MS184.003C Coxe Ave. 2 00090
Coxe Avenue, east side parking lot, across from Harry’s Used Cars. Parkland Auto Center Sales also in view, as are houses and a gas station on Ashland Avenue, 1979. Photo from the Alan Butterworth, Real Estate Appraiser Books.


MS184.003C Coxe Ave.
Coxe Avenue, east side parking lot, 1979. Photo from the Alan Butterworth, Real Estate Appraiser Books.


There were a few outliers from Coxe Avenue among the new car dealers. Glover Chrysler – Plymouth at the corner of Valley and College Streets, Ed Orr Motors was at 90 Biltmore Avenue selling Ramblers out of the building that currently houses the French Broad Food Co-op.

Slide from MS116 Robert Fortune Collection, “History of Asheville” slide series – Asheville History I – No. 11. In 1890 this was a street car barn. Date of photo, April 1979.

Sam’s Lincoln – Mercury was on North Market Street, and the best known dealership of them all, Harry’s Cadillac – Pontiac was on Haywood Street, the current site of Pack Memorial Library.

Harry’s Pontiac-Cadillac showroom (#69 Haywood St), with Arthur Murray dance studio (#71) upstairs, and a neon sign for Harry’s (Motor Inns) Storage (#3 Vanderbilt Place) at the corner. Car in window is identified as 1957, probably a Vauxhal, imported by Pontiac which dates the photo, 1957.

Coxe and nearby Hilliard Avenues were the center of the automotive action, and all of the dealerships were within easy walking distance in downtown. By the mid-sixties, times were definitely changing.   The Ford dealership was by then well established on Biltmore Avenue. Dorato Dodge could be found on Tunnel Road and the permanent end of the dominance of Coxe Avenue and downtown Asheville as the region’s automotive marketplace was marked by the move of Harry’s to the West Asheville end of Patton Avenue in the 1970’s. It was great fun while it lasted. J L Cannon Motors opened on Tunnel Road selling Volkswagens in the building that is now the site of Prestige Subaru and end of the annual model change was at hand to be presaged by the arrival of Ralph Nader, pollution controls and a tidal wave of imported cars that all looked the same.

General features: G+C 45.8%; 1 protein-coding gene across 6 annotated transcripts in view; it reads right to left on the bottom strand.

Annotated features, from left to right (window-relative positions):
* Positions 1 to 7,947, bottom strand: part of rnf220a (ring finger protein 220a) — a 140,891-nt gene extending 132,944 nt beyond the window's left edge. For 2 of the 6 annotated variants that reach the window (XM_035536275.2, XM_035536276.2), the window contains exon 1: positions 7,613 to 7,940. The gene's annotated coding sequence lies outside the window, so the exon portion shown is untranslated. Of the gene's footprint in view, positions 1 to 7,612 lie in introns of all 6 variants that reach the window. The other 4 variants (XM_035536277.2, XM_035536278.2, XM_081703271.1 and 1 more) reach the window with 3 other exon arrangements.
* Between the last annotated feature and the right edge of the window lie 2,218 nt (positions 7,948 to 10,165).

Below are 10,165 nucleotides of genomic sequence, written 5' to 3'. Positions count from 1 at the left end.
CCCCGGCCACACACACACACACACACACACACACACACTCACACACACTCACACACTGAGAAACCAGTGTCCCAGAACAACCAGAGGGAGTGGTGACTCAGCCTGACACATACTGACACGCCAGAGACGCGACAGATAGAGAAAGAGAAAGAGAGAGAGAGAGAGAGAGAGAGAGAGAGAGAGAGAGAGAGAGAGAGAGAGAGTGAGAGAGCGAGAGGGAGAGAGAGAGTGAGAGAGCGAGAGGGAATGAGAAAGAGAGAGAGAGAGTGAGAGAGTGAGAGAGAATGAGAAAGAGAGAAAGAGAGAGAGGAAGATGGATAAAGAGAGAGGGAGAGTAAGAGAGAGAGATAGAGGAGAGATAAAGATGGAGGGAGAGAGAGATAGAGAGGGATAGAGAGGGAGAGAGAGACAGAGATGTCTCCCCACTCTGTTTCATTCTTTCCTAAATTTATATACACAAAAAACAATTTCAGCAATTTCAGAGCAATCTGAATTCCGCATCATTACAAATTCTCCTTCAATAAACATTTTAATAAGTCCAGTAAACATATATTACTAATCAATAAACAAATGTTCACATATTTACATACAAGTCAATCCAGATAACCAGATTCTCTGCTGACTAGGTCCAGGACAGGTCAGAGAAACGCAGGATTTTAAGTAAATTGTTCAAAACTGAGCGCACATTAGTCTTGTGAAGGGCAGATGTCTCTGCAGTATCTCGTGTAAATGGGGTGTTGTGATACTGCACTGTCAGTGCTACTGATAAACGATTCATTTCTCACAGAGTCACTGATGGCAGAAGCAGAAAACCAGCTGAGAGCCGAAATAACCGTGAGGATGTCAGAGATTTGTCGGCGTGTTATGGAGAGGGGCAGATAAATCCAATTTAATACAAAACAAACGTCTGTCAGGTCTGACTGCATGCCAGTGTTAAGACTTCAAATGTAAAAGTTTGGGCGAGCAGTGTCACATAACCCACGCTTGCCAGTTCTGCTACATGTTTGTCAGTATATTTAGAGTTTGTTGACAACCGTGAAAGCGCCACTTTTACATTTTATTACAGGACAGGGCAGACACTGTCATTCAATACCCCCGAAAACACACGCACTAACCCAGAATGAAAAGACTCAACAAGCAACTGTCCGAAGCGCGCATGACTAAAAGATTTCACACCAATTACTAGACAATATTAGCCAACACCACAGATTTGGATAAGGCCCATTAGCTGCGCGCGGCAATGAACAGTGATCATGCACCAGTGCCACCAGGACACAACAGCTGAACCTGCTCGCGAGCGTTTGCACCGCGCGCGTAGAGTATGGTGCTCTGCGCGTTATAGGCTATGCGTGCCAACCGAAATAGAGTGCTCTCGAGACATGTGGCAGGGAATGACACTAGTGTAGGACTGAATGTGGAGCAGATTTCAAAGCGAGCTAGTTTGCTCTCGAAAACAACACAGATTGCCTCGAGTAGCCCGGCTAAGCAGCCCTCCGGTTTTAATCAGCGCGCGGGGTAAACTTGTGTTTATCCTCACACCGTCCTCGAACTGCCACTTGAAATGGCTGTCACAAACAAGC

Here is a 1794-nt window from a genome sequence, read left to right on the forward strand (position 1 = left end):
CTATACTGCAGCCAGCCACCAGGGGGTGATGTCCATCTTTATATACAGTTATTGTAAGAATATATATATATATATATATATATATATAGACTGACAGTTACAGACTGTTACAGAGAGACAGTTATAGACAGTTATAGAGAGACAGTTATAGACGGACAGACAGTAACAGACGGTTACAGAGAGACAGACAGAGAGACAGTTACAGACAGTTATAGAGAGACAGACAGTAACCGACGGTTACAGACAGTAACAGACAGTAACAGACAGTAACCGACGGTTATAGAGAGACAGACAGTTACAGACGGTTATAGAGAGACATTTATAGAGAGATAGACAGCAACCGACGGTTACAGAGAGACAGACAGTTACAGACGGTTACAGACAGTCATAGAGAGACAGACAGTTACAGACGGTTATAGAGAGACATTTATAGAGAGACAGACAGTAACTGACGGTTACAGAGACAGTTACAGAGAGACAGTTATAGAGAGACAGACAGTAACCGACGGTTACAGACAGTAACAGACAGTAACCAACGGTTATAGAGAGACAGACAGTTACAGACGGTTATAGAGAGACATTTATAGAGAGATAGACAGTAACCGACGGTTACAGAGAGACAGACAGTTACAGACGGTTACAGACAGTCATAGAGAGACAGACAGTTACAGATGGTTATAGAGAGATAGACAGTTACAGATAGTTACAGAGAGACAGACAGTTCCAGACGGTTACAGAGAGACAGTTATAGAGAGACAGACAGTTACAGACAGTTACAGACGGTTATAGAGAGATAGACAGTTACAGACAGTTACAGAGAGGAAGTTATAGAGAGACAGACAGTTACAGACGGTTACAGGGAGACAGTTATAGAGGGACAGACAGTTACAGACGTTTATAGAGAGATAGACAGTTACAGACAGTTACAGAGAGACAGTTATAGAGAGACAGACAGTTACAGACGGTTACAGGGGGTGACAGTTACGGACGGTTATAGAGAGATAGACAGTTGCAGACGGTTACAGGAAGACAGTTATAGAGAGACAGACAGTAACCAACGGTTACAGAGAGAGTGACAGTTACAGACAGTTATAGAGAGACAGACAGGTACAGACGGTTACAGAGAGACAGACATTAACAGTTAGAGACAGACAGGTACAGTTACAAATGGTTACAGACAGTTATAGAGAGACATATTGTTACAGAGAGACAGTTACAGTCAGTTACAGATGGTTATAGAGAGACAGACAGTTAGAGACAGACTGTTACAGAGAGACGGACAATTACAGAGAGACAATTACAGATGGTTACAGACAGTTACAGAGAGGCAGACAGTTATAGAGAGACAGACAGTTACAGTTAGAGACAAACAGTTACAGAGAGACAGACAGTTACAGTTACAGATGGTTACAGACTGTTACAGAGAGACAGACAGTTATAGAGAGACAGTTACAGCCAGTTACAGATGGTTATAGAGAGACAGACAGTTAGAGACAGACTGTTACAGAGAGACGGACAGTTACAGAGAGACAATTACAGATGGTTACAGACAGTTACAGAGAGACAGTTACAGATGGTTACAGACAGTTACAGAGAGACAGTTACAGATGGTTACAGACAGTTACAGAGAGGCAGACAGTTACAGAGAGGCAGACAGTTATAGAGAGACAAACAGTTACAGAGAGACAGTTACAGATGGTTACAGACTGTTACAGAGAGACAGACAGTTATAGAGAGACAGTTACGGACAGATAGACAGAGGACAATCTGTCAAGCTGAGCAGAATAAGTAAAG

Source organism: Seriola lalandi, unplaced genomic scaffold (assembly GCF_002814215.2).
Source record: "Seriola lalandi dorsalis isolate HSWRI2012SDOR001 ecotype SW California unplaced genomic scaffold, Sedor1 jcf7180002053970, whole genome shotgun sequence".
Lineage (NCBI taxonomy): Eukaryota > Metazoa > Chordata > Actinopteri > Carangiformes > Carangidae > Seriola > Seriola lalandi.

Parkland ad00091
“Asheville Citizen-Times” ad September 23, 1956.


Post by Ed Sheary, former Library Director.


  1. Blog reader Jason, obviously an Asheville 1950s car dealership aficionado, wrote to say he read this post with interest and added that “the Edsel was initially sold by Deppe Motors, Inc. at 110 Coxe & Hilliard.”

  2. The caption under the photo of the Parkland Chevrolet building notes that it was originally the Richbourg Motor Company. My grandfather, John Ashby Richbourg, was the owner. He lost the Lincoln-Ford dealership during the Great Depression and later was elected Chairman of the Buncombe County Board of Commissioners. He served as Chairman from 1940 to 1946.
    John Ashby Bryson